Public Release: 3-Feb-2009
February 2009 Geology and GSA Today media highlights
GEOLOGY includes three papers about Mars: continuation of the “jelly sandwich” versus “crème brûlée” debate; support for the Snowball Earth hypothesis; what nine-million-year-old tooth enamel says about vegetation in an ancient sub-Himalayan ecosystem; anthropogenic lead in the Tyrrhenian Sea; evidence for a prehistoric South Pacific tsunami; a multicentennial megadrought in medieval Europe; and a newly discovered fossil turtle in the Canadian Arctic. GSA Today’s science article proposes a new method for classifying Quaternary glacial deposits.

Public Release: 3-Feb-2009
One-fifth of women who should receive radiation after a mastectomy are not getting this potentially lifesaving treatment, according to a new study from researchers at the University of Michigan Comprehensive Cancer Center.
NIH/National Cancer Institute

Public Release: 3-Feb-2009
Cardiff University researchers who are part of a British-German team searching the depths of space to study gravitational waves, may have stumbled on one of the most important discoveries in physics according to an American physicist. Craig Hogan, a physicist at Fermilab Center for Particle Astrophysics in Illinois is convinced that he has found proof in the data of the gravitational wave detector GEO600 of a holographic universe.

Public Release: 3-Feb-2009
American Naturalist
Why don’t more animals change their sex?
Most animals, like humans, have separate sexes — they are born, live out their lives and reproduce as one sex or the other. However, some animals live as one sex in part of their lifetime and then switch to the other sex, a phenomenon called sequential hermaphroditism. What remains a puzzle, according to Yale scientists, is why the phenomenon is so rare, since their analysis shows the biological “costs” of changing sexes rarely outweigh the advantages.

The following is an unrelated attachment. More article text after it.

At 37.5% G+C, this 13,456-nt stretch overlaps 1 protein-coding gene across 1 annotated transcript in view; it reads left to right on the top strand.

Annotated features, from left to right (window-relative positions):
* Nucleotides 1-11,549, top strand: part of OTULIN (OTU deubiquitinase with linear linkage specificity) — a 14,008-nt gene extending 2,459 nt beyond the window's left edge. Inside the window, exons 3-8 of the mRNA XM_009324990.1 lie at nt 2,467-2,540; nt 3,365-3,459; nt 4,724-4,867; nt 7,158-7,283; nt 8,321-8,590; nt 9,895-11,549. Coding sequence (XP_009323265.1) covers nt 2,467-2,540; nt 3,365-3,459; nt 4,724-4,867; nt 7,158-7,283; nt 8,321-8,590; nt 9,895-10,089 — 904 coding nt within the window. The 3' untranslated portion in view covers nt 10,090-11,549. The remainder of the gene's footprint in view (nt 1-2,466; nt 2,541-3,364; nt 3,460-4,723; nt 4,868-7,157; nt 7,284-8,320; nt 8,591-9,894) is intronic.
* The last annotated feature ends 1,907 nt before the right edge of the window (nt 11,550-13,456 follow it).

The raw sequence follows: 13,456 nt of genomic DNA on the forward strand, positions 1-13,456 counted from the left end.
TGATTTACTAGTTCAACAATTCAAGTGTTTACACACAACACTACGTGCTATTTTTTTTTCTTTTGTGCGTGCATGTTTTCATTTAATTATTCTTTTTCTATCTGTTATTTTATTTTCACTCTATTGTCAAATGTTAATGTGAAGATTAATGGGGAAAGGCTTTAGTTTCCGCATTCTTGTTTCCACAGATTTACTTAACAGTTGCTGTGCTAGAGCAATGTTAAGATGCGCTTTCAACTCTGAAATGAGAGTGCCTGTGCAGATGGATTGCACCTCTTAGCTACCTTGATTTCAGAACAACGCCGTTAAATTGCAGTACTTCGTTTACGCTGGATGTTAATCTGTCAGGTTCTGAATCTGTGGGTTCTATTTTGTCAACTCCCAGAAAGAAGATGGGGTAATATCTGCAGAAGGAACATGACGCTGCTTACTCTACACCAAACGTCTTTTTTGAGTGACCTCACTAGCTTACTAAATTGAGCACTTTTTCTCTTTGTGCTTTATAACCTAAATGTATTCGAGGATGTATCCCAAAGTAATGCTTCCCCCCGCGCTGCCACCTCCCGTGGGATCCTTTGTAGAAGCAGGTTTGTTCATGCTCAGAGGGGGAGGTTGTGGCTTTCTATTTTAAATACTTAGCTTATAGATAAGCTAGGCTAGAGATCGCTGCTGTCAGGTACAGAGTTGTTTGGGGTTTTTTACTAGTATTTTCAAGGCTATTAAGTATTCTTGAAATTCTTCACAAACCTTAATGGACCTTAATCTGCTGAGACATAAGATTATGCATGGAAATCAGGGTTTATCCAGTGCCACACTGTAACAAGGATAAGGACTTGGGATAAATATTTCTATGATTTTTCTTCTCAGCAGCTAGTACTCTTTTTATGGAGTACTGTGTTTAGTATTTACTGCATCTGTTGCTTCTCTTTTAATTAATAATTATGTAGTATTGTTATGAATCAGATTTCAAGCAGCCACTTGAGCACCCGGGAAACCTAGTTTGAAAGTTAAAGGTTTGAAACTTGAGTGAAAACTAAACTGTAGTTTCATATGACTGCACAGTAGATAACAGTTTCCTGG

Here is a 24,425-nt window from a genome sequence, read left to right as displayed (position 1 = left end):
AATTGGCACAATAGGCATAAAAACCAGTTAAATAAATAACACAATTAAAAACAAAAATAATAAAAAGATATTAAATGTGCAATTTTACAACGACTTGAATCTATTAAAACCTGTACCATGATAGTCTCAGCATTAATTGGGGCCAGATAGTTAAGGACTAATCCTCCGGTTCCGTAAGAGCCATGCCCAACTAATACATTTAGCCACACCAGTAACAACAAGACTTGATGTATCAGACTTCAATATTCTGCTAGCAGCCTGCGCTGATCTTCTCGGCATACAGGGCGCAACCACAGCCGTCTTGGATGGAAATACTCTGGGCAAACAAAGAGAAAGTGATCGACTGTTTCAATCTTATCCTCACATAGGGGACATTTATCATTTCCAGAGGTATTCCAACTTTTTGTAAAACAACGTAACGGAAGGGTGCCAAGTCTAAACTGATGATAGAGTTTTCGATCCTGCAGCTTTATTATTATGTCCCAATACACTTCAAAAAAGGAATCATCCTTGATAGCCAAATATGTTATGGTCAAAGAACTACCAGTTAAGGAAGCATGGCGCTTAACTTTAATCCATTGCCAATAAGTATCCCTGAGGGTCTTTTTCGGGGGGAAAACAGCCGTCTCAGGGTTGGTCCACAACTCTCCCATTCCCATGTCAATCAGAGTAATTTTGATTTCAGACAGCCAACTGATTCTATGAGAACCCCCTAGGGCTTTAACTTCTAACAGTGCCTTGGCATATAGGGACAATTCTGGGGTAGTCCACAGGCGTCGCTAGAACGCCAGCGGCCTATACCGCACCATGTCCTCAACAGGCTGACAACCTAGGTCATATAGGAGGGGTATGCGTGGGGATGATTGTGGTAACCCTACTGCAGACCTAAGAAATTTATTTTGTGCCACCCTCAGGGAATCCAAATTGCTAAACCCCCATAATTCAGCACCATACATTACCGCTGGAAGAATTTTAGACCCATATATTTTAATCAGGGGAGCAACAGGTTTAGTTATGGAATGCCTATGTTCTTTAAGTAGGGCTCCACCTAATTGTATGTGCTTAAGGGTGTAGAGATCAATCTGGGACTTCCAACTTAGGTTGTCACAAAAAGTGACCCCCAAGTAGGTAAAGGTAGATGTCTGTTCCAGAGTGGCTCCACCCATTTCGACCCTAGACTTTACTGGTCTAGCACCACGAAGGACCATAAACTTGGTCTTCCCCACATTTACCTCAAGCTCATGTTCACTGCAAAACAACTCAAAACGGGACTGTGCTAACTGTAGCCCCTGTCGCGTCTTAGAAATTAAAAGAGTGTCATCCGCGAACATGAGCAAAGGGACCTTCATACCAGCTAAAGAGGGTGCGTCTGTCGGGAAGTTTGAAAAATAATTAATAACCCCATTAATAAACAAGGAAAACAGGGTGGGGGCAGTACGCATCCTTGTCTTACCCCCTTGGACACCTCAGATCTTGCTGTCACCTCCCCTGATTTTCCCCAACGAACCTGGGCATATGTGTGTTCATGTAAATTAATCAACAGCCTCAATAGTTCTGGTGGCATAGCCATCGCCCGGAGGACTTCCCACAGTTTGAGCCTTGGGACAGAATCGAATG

Yale University, National Science Foundation

Public Release: 3-Feb-2009
Proceedings of the National Academy of Sciences
Living longer thanks to the ‘longevity gene’
A variation in the gene FOXO3A has a positive effect on the life expectancy of humans, and is found much more often in people living to 100 and beyond — moreover, this appears to be true worldwide. A research group in the Faculty of Medicine at the Christian-Albrechts-University in Kiel has now confirmed this assumption by comparing DNA samples taken from 388 German centenarians with those from 731 younger people.
National Genome Research Network


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